Discussion in 'Other Research' started by Remy, Oct 21, 2017.
I am not sure why more people aren't trialing Losartan?
It's long been used in the Shoemaker protocol at a low dose (up to 25 mg twice a day) to reduce TGF-b1 and has also been an integral part of the Marshall Protocol. At these low doses, it doesn't seem to have much effect on lowering the blood pressure as it does at high doses.
It also seems to have anti-inflammatory effects on microglial cells (Younger research) and may help reduce inflammatory stress associated with endotoxin release (https://www.healthrising.org/blog/2...ain-mood-and-me-cfs-fm-part-ii-emerging-stor/)
It may also inhibit myostatin, which could explain a lot in terms of muscle wasting.
I've been thinking about it, both to lower my orthostatic hypertension as well as antagonize TGF beta.
As I have high blood pressure it looks intriguing.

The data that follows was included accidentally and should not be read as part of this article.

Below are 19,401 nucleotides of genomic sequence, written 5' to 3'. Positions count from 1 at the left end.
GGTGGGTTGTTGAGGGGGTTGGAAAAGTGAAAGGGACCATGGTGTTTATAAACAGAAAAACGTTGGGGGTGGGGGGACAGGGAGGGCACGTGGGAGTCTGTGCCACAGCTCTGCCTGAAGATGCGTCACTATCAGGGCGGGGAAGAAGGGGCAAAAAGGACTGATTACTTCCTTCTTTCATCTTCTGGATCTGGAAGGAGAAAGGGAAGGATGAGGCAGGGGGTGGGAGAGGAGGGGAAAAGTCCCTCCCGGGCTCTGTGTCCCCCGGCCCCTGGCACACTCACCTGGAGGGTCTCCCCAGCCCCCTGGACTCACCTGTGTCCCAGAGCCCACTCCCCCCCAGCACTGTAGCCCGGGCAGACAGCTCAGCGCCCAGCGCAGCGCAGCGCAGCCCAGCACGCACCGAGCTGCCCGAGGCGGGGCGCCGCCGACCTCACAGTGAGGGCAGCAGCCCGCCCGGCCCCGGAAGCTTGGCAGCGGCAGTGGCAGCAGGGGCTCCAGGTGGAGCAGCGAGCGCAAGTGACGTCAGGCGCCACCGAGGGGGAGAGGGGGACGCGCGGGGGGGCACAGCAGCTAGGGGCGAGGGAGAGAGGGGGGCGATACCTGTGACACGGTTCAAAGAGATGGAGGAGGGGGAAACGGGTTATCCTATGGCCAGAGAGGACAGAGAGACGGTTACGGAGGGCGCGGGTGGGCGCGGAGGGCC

"We propose that including ARBs in a novel integrated approach for the treatment of brain disorders such as depression and Alzheimer's disease may be of immediate translational relevance."
Heh, if only it were that easy...
I've recently fully stopped using a beta blocker because the headache protection is less important than the added fatigue. I wonder if an ARB can also be used in migraine prevention? If so, then why bother with beta blockers anymore?
Most anti hypertensives cause fatigue though. It took me a while to get just how badly nadolol was tiring me out. Since I'm tired anyway, it's hard to tell. And it has a very very long after-effect, nearly a week long. I had to catch on that whenever I stopped, a week later I had a headache that wasn't a migraine, it was just pounding in general. Taking decreasing doses weekly was the trick that finally worked. Then two weeks later I felt less brain fogged and more able to care for myself.
I'm not looking forward to any more anti-hypertensives, but maybe in small doses it might be ok. Trouble is, so few doctors are willing to give you something based on research alone. Some clinical guideline has to include it in the recommended treatments before many doctors will touch it.
Tis sadly true. Thankfully I have a more open minded doctor...
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